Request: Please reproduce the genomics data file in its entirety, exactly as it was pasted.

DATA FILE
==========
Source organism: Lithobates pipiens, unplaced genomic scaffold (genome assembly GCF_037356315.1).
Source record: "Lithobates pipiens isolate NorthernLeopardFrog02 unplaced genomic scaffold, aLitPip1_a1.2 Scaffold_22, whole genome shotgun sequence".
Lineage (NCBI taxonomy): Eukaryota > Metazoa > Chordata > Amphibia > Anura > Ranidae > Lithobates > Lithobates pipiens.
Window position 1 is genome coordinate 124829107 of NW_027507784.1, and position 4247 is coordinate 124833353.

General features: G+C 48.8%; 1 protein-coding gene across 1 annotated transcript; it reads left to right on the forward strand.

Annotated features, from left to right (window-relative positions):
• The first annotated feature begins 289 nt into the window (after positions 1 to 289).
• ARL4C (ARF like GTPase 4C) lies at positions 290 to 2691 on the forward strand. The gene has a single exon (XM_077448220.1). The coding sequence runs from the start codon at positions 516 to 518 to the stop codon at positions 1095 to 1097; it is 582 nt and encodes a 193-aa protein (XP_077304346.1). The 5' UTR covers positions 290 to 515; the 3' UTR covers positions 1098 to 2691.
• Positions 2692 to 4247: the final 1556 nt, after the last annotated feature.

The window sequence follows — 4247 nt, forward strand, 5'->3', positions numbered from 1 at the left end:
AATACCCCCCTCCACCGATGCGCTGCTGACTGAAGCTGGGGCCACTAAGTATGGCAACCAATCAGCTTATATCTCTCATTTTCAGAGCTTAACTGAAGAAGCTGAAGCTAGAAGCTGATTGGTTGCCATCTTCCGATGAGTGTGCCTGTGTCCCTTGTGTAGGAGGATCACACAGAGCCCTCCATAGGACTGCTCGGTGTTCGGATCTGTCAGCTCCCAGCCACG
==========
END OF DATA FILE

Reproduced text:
Source organism: Lithobates pipiens, unplaced genomic scaffold (genome assembly GCF_037356315.1).
Source record: "Lithobates pipiens isolate NorthernLeopardFrog02 unplaced genomic scaffold, aLitPip1_a1.2 Scaffold_22, whole genome shotgun sequence".
Lineage (NCBI taxonomy): Eukaryota > Metazoa > Chordata > Amphibia > Anura > Ranidae > Lithobates > Lithobates pipiens.
Window position 1 is genome coordinate 124829107 of NW_027507784.1, and position 4247 is coordinate 124833353.

General features: G+C 48.8%; 1 protein-coding gene across 1 annotated transcript; it reads left to right on the forward strand.

Annotated features, from left to right (window-relative positions):
• The first annotated feature begins 289 nt into the window (after positions 1 to 289).
• ARL4C (ARF like GTPase 4C) lies at positions 290 to 2691 on the forward strand. The gene has a single exon (XM_077448220.1). The coding sequence runs from the start codon at positions 516 to 518 to the stop codon at positions 1095 to 1097; it is 582 nt and encodes a 193-aa protein (XP_077304346.1). The 5' UTR covers positions 290 to 515; the 3' UTR covers positions 1098 to 2691.
• Positions 2692 to 4247: the final 1556 nt, after the last annotated feature.

The window sequence follows — 4247 nt, forward strand, 5'->3', positions numbered from 1 at the left end:
AATACCCCCCTCCACCGATGCGCTGCTGACTGAAGCTGGGGCCACTAAGTATGGCAACCAATCAGCTTATATCTCTCATTTTCAGAGCTTAACTGAAGAAGCTGAAGCTAGAAGCTGATTGGTTGCCATCTTCCGATGAGTGTGCCTGTGTCCCTTGTGTAGGAGGATCACACAGAGCCCTCCATAGGACTGCTCGGTGTTCGGATCTGTCAGCTCCCAGCCACG